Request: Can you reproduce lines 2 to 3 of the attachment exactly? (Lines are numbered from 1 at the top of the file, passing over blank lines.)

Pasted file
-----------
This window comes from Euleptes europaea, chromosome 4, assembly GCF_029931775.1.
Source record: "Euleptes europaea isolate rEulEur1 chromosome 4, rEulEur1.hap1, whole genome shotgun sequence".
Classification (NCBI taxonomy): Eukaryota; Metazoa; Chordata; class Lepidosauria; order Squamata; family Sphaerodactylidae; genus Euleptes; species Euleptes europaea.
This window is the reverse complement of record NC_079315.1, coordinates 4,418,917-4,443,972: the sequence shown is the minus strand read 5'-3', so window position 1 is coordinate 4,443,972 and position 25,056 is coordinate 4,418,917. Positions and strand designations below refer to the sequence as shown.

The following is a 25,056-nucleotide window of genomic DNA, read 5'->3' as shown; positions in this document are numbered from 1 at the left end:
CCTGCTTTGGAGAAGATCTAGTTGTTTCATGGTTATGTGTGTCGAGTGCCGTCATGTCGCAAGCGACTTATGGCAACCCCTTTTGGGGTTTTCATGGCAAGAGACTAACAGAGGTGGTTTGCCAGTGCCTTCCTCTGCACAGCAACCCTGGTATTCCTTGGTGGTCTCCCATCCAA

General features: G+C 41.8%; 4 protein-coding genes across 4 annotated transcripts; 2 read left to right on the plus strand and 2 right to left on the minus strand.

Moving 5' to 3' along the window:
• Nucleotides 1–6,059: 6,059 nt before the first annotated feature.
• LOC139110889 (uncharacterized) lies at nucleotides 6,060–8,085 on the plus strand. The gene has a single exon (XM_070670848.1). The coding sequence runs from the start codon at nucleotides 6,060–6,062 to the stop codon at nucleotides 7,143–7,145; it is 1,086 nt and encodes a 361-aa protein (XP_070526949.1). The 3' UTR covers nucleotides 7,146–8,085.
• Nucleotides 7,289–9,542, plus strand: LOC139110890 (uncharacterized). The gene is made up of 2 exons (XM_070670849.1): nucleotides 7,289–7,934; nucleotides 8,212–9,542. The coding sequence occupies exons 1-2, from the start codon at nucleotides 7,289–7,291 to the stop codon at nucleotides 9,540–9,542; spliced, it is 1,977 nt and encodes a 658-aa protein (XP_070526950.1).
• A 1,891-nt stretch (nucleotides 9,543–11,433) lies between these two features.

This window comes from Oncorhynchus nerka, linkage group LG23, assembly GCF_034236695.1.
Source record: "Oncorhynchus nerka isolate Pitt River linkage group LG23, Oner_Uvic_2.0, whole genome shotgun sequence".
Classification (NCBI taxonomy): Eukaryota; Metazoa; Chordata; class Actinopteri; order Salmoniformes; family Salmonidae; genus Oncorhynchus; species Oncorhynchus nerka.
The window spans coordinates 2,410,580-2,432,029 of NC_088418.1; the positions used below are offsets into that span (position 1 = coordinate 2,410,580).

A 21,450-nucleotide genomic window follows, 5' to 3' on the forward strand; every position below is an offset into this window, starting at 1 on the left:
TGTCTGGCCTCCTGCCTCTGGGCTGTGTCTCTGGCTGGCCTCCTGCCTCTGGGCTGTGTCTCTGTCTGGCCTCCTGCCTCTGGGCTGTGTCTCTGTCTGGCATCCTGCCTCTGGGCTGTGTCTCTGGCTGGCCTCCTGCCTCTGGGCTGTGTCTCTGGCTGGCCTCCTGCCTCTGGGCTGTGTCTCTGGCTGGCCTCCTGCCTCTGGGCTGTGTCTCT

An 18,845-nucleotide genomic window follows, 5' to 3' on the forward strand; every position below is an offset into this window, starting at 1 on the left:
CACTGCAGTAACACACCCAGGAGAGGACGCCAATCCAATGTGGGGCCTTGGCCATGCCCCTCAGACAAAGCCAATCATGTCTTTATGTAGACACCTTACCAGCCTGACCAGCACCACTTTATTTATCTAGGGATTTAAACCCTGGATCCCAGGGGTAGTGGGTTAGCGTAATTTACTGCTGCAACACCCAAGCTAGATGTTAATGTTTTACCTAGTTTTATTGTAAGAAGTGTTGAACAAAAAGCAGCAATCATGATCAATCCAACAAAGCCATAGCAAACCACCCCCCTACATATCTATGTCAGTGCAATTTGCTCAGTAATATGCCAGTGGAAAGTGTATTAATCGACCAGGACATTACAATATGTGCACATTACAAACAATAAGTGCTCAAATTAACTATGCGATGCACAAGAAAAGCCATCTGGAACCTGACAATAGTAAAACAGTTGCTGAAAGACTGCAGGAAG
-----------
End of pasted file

Source record: "Euleptes europaea isolate rEulEur1 chromosome 4, rEulEur1.hap1, whole genome shotgun sequence".
Classification (NCBI taxonomy): Eukaryota; Metazoa; Chordata; class Lepidosauria; order Squamata; family Sphaerodactylidae; genus Euleptes; species Euleptes europaea.